I got home, decided to workout on the treadmill because I needed to relieve some stress. I had called work to tell them I'd be late, so I was in no particular hurry. I took a shower, and was heading into my office at about 10:00, when I received a phone call from Cooper's cardiologist. (yes, at this point, my cat has a cardiologist) She told me that the news wasn't good. Cooper was in congestive heart failure as well as his embolism. She was very kind and soothing, and answered all my questions. She told me to come in at 3:00 to further talk about Cooper and his options, and prognosis.
I arrived at the U of M at 3:00. There was a large manly woman who came out and told me what a good boy Cooper was. She had been one of his ICU nurses, and was madly in love with him. She brushed him and comforted him much of his stay there. She brought me into a room and went to go get Cooper. He looked disheveled, had part of his hair shaved off, and smelled like urine. He had peed on himself, because he had no control of his hind legs. I felt terrible seeing him in this condition. The cardiologist came in. She was very pretty in an unusual way. She had an accent I couldn't quite identify, and spoke slowly, and very articulately. She explained that Cooper would require lifelong meds for his heart. I asked if they put cats on Lasix, like they do humans. She said that's precisely what they were putting him on, along with aspirin to help keep clots down. She told me his echo-cardiograph showed another clot in his heart and he could throw it at any time. She said that most cats regain some use of their limbs after an embolism because their veins reroute around the blockage to resupply blood to the muscles, however if he didn't regain his hind legs it would prove fatal. She told me his short term prognosis was good because I was willing to try with the meds and physical therapy. His long term prognosis is poor, as most cats with heart failure live 6 months a year, occasionally 2 years. She was very patient and made sure I understood his prognosis. A small percentage >20% survive long term with meds. I'm hoping he's in that >20%.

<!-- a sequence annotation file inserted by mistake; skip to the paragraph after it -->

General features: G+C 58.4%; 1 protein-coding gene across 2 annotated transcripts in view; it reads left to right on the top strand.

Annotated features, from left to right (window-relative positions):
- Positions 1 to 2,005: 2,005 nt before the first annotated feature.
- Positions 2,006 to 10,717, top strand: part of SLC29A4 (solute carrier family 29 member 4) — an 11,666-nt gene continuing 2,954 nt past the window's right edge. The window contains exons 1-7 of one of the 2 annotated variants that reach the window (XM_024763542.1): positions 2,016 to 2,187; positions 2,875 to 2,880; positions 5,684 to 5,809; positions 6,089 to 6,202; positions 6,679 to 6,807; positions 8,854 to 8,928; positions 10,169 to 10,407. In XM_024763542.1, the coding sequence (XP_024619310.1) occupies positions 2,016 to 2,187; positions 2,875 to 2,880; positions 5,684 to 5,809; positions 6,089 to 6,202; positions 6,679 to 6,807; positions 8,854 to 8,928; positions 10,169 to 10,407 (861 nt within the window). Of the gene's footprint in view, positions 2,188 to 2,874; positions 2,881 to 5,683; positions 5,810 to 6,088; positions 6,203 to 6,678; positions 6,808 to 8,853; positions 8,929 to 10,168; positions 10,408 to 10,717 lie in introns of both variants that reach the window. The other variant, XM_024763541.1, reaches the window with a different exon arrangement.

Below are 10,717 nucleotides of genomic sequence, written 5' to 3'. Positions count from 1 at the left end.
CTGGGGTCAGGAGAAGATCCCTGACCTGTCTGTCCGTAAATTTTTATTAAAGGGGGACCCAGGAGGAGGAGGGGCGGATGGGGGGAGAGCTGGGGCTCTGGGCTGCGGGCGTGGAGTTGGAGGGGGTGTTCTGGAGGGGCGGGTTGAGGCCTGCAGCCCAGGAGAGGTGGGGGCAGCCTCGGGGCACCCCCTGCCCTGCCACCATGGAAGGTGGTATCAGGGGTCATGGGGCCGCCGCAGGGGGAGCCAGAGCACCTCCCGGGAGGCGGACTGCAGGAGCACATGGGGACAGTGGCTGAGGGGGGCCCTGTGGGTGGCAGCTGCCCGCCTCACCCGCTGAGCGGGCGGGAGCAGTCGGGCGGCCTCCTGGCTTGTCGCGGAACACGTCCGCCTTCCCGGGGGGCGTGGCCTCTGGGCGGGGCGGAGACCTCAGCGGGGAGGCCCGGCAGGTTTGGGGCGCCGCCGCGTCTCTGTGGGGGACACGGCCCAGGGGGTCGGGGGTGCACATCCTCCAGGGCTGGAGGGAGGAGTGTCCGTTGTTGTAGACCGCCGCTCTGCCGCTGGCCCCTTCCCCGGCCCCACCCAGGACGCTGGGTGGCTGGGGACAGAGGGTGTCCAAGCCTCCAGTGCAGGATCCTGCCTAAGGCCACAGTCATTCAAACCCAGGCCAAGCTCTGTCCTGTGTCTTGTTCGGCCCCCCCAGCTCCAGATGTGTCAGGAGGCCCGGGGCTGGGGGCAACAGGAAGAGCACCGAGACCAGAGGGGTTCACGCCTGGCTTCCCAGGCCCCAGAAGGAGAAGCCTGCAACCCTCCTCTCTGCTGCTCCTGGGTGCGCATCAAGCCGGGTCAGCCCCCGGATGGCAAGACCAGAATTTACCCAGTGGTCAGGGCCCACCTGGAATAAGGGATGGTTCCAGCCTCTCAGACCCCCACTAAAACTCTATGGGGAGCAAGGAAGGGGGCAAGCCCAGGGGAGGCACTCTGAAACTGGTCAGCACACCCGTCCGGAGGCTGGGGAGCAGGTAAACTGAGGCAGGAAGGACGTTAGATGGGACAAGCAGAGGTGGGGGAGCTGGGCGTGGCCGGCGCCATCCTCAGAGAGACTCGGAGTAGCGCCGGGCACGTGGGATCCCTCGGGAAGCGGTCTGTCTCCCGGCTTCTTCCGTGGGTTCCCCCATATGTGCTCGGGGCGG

I brought him home Thursday afternoon, and he wouldn't eat or drink. I syringed water into his mouth a few times an hour to make sure he remained hydrated. I got some high calorie vitamin gel and put it on his tongue along with baby food to try to keep his strength up. He had to lay on pee-pads because he couldn't use the litter box. It was awful and I questioned if I was doing the right thing for him, or if I was being selfish. I just felt I needed to give him a chance to beat this. I had faith he could, and he's such a sweet, kind hearted baby, I had to make sure he had every option.